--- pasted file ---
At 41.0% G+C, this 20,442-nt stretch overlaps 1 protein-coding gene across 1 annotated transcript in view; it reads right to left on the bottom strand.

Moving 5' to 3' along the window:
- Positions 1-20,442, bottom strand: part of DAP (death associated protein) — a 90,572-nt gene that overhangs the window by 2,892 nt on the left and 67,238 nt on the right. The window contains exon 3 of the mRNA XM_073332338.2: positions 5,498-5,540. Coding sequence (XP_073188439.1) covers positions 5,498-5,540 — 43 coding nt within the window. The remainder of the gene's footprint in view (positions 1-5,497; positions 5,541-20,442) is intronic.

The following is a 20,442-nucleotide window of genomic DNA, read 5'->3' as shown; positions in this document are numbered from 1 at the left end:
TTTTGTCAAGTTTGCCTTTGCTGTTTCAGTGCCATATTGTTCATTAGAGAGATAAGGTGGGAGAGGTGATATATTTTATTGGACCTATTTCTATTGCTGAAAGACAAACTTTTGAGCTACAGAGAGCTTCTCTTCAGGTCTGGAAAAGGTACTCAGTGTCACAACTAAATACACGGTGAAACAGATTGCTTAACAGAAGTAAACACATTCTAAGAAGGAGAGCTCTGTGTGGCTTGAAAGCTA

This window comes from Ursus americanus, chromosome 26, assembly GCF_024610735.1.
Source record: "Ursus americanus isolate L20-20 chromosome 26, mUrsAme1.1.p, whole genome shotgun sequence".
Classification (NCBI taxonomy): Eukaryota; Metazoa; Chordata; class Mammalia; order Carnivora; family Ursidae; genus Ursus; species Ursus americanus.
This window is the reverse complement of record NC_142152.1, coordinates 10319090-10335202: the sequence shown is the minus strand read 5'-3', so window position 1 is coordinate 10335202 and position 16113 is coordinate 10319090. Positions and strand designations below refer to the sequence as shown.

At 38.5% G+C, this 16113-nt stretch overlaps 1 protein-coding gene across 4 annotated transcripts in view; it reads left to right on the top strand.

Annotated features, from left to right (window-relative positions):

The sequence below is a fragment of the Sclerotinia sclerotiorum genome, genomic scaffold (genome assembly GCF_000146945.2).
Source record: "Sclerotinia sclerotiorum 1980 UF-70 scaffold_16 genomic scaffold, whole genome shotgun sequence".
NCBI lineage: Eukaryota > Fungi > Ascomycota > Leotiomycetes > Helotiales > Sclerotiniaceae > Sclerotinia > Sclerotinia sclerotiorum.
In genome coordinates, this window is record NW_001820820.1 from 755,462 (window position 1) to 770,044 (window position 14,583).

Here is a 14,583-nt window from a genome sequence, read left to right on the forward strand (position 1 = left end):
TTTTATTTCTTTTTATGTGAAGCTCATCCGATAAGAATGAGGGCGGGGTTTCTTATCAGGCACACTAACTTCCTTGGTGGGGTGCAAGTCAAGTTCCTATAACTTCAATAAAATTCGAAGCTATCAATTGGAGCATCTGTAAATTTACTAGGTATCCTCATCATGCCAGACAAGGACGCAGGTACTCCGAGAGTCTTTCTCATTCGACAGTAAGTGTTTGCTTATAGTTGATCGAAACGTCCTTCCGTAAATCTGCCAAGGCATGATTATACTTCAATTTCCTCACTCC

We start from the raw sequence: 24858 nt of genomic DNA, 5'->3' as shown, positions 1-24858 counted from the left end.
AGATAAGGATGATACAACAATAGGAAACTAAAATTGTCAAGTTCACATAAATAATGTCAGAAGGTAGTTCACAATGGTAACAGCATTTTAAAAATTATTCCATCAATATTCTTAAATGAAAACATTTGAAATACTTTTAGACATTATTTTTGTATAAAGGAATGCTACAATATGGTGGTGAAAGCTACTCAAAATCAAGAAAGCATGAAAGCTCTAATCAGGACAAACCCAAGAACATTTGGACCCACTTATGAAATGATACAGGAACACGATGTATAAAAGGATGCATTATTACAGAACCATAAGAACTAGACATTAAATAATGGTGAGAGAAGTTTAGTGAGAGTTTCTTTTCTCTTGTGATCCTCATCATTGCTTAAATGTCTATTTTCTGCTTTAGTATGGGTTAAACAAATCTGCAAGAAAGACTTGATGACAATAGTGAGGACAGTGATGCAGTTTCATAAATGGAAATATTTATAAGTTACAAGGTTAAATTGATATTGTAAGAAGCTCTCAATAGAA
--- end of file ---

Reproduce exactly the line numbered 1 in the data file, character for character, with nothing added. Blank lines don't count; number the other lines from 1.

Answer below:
At 41.0% G+C, this 20,442-nt stretch overlaps 1 protein-coding gene across 1 annotated transcript in view; it reads right to left on the bottom strand.